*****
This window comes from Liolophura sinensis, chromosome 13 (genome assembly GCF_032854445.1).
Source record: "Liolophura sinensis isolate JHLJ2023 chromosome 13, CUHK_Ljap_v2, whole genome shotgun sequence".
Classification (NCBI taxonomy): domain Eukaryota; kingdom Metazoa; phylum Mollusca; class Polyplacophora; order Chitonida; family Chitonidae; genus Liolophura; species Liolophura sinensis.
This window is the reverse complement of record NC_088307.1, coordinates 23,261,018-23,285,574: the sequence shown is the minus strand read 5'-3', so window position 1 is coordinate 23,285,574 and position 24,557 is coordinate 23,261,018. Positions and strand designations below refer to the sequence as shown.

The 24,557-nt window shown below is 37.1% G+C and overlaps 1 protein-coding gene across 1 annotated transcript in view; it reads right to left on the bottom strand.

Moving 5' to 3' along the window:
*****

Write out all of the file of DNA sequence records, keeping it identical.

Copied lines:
This window comes from Liolophura sinensis, chromosome 13 (genome assembly GCF_032854445.1).
Source record: "Liolophura sinensis isolate JHLJ2023 chromosome 13, CUHK_Ljap_v2, whole genome shotgun sequence".
Classification (NCBI taxonomy): domain Eukaryota; kingdom Metazoa; phylum Mollusca; class Polyplacophora; order Chitonida; family Chitonidae; genus Liolophura; species Liolophura sinensis.
This window is the reverse complement of record NC_088307.1, coordinates 23,261,018-23,285,574: the sequence shown is the minus strand read 5'-3', so window position 1 is coordinate 23,285,574 and position 24,557 is coordinate 23,261,018. Positions and strand designations below refer to the sequence as shown.

The 24,557-nt window shown below is 37.1% G+C and overlaps 1 protein-coding gene across 1 annotated transcript in view; it reads right to left on the bottom strand.

Moving 5' to 3' along the window: